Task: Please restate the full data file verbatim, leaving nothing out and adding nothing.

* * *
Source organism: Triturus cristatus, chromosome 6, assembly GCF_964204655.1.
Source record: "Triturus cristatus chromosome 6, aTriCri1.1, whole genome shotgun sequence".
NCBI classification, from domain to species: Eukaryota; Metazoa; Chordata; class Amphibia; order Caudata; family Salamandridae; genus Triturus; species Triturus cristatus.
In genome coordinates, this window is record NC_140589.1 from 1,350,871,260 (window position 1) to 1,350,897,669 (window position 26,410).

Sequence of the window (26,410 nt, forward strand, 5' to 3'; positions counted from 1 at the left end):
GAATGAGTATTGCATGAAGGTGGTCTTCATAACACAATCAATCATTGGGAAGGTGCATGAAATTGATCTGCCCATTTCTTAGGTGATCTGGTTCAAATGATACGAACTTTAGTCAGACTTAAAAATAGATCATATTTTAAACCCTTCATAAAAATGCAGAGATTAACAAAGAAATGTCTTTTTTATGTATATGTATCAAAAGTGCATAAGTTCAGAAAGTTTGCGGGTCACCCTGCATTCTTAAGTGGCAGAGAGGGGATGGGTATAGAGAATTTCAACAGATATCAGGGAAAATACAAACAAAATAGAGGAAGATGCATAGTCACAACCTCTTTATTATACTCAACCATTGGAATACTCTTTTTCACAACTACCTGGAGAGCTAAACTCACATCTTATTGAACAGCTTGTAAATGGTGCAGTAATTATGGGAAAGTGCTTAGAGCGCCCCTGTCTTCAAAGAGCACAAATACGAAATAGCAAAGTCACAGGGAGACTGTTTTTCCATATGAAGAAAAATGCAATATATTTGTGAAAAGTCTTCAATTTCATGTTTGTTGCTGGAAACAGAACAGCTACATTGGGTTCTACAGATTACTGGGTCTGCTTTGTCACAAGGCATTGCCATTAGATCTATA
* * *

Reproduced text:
Source organism: Triturus cristatus, chromosome 6, assembly GCF_964204655.1.
Source record: "Triturus cristatus chromosome 6, aTriCri1.1, whole genome shotgun sequence".
NCBI classification, from domain to species: Eukaryota; Metazoa; Chordata; class Amphibia; order Caudata; family Salamandridae; genus Triturus; species Triturus cristatus.
In genome coordinates, this window is record NC_140589.1 from 1,350,871,260 (window position 1) to 1,350,897,669 (window position 26,410).

Sequence of the window (26,410 nt, forward strand, 5' to 3'; positions counted from 1 at the left end):
GAATGAGTATTGCATGAAGGTGGTCTTCATAACACAATCAATCATTGGGAAGGTGCATGAAATTGATCTGCCCATTTCTTAGGTGATCTGGTTCAAATGATACGAACTTTAGTCAGACTTAAAAATAGATCATATTTTAAACCCTTCATAAAAATGCAGAGATTAACAAAGAAATGTCTTTTTTATGTATATGTATCAAAAGTGCATAAGTTCAGAAAGTTTGCGGGTCACCCTGCATTCTTAAGTGGCAGAGAGGGGATGGGTATAGAGAATTTCAACAGATATCAGGGAAAATACAAACAAAATAGAGGAAGATGCATAGTCACAACCTCTTTATTATACTCAACCATTGGAATACTCTTTTTCACAACTACCTGGAGAGCTAAACTCACATCTTATTGAACAGCTTGTAAATGGTGCAGTAATTATGGGAAAGTGCTTAGAGCGCCCCTGTCTTCAAAGAGCACAAATACGAAATAGCAAAGTCACAGGGAGACTGTTTTTCCATATGAAGAAAAATGCAATATATTTGTGAAAAGTCTTCAATTTCATGTTTGTTGCTGGAAACAGAACAGCTACATTGGGTTCTACAGATTACTGGGTCTGCTTTGTCACAAGGCATTGCCATTAGATCTATA